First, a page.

Today another important step was taken to protect privacy online and Yahoo! is proud to have played a part. The largest media and marketing trade associations in the US announced self-regulatory principles for online privacy. These groups include the Association of National Advertisers (ANA), American Association of Advertising Agencies (4A’s), Direct Marketing Association (DMA) and Interactive Advertising Bureau (IAB). Collectively, these groups count more than 5,000 member companies among them, including some of the most recognized brands and web sites in the world. These organizations collaborated with the Council of Better Business Bureaus, known for being an important voice for consumers both online and offline, and the Network Advertising Initiative, which represents the top network advertising companies that deliver the majority of interest-based ads across the Internet.

Yahoo! is excited about this effort and what it adds to the steps that Yahoo! has already taken over the last year to protect user privacy online.

Let me tell you why Yahoo! believes this initiative is significant:

  • This new self-regulatory effort is the first time publishers, agencies and advertisers have committed to privacy principles for data collected and used for interest-based advertising. Each of these entities plays an important role in purchasing, developing, delivering, and displaying online advertising and now, everyone is working together. Self-regulation is most effective when everyone is on board. This effort demonstrates real scale and collaboration.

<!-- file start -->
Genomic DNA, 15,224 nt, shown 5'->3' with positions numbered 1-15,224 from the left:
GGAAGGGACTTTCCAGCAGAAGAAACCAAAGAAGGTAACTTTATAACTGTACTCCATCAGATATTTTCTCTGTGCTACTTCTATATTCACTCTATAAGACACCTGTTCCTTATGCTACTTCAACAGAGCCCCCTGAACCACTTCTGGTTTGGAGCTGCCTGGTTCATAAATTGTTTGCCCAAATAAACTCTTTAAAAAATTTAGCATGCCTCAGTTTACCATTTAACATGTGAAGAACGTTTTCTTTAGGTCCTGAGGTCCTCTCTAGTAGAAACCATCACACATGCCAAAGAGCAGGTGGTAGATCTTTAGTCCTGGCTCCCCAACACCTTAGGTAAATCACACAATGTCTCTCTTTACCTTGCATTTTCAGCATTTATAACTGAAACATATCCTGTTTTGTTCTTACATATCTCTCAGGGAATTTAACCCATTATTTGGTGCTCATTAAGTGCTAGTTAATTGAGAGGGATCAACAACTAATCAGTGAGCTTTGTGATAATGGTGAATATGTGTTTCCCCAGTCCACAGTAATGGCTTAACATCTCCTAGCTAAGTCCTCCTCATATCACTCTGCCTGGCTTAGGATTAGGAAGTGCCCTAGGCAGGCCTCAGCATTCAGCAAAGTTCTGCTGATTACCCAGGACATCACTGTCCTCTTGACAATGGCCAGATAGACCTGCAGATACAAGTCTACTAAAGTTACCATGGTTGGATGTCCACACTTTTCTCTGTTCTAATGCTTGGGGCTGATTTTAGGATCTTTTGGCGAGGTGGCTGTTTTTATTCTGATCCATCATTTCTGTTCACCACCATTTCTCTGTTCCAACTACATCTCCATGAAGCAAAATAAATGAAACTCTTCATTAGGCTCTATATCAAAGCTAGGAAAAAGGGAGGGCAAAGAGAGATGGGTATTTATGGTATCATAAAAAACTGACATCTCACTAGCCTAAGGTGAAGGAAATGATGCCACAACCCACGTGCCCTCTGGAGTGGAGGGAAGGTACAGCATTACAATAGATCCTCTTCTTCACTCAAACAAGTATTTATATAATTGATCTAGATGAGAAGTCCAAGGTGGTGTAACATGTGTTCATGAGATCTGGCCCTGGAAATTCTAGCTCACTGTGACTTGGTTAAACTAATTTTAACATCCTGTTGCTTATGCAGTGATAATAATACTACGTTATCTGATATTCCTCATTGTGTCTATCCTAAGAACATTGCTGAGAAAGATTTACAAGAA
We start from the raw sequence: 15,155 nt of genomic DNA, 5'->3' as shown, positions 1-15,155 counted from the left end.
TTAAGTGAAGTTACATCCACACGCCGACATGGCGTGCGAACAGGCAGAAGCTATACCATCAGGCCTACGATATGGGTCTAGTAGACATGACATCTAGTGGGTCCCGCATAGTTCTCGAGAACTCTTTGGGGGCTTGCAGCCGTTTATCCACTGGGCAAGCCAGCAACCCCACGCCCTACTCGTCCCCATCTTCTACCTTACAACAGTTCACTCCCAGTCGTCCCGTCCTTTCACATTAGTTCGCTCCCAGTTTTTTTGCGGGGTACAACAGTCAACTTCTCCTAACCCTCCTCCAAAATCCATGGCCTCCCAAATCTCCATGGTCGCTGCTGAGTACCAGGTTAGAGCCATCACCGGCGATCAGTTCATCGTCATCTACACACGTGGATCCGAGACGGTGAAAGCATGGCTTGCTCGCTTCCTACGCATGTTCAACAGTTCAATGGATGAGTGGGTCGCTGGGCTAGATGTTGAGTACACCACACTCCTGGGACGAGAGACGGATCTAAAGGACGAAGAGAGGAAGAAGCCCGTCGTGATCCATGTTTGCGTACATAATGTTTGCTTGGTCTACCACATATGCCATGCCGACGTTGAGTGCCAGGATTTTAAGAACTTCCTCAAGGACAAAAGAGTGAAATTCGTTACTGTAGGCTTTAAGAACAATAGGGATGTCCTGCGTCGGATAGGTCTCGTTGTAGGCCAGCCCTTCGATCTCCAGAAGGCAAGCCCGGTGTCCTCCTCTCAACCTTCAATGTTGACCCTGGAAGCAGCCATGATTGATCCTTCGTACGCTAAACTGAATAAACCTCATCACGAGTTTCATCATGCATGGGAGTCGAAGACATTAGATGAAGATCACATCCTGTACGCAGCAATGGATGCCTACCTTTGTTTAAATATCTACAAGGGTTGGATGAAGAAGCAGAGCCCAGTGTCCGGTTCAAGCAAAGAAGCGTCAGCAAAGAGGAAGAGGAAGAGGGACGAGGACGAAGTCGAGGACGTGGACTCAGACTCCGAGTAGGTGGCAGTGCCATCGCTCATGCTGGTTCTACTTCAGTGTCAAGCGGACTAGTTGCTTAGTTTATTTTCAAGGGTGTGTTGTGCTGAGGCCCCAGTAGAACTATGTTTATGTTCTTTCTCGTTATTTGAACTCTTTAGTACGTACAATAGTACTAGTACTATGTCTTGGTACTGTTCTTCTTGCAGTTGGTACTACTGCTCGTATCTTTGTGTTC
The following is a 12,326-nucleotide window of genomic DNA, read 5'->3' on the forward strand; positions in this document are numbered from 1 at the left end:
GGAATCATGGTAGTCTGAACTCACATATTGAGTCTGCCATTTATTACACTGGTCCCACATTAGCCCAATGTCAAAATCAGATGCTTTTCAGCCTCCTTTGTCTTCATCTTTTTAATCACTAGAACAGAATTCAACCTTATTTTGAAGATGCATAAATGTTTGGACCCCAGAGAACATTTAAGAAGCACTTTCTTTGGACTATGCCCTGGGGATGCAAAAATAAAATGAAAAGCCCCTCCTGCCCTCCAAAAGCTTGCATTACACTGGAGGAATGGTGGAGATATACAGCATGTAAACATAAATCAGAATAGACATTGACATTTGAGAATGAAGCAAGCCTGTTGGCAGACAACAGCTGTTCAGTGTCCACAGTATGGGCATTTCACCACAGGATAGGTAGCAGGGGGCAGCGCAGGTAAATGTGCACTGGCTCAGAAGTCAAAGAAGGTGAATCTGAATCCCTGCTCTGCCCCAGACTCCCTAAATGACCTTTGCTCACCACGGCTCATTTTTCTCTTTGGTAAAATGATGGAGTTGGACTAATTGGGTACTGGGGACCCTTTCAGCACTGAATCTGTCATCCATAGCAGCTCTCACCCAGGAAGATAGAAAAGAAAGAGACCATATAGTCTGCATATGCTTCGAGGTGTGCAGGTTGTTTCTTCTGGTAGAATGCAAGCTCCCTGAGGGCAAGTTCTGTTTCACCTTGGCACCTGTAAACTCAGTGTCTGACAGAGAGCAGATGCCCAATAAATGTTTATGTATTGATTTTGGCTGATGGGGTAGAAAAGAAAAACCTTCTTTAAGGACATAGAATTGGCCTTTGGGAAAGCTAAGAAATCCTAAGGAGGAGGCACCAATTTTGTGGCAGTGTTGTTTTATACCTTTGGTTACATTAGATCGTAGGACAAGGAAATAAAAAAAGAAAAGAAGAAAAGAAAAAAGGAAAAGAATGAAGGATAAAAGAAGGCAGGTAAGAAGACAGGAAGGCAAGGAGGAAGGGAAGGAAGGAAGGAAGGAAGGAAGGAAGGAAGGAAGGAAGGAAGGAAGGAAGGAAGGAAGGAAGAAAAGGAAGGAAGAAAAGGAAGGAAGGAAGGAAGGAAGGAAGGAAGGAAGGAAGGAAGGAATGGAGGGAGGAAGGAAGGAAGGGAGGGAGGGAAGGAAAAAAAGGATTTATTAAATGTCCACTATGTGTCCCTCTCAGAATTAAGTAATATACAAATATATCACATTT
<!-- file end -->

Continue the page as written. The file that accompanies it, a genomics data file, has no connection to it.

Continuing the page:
• This new effort answers the FTC’s call to industry to respond to their principles and to demonstrate meaningful self-regulation. Here, industry is doing just that.
  • While many ad networks and web sites have been offering users transparency through privacy notices and user control via opt-out links for years, these principles will lead to even greater transparency across an incredibly broad swath of the Internet’s most popular sites.
  • Perhaps most importantly, this effort will offer consumers greater control over the collection and use of data in a more transparent fashion when they go online.
  • I testified before Congress only a couple of weeks ago about these issues. In my testimony I explained that Yahoo! prefers self-regulation because it is the only form of regulation that can move as quickly as the Internet. Case in point – over the past year alone Yahoo! has announced a number of improvements to transparency, control and data retention. We have:

  • Redesigned our Privacy Center for better ease of use and navigation for users with prominent links to our interest-based advertising opt-out. Our Privacy Center remains linked to from nearly every page on the Yahoo! site.
  • Improved our opt-out to apply to interest-based advertising both on and off the Yahoo! network of websites AND allowed for it to be persistent so users don’t have to opt-out multiple times if their cookies get deleted.
  • Announced a policy to dramatically reduce our data retention period while broadening the scope of data covered. We will de-identify log file data at or before 90 days (it was previously 13 months) with limited exceptions to help fight fraud, secure systems, and meet legal obligations. We vastly increased the scope of this policy beyond search log files to our log file systems that hold page views, page clicks, ad views and ad clicks.
  • Improved as we go. In the process of implementing our data retention policy, we decided to completely delete IP address for most log file data at or before 90 days. Previously we had agreed to remove the last octet (or last section of numbers).
  • Run a consumer education ad campaign, showing on average 200 million advertisements per month across our sites promoting online privacy awareness.
  • All these steps are important to educating consumers about their choices, but this is only the beginning. There is a lot of work ahead to implement these principles to ensure that privacy is protected and industry is able to flourish. But today we began with an important step in the right direction.

    Anne Toth
    VP of Policy
    Head of Privacy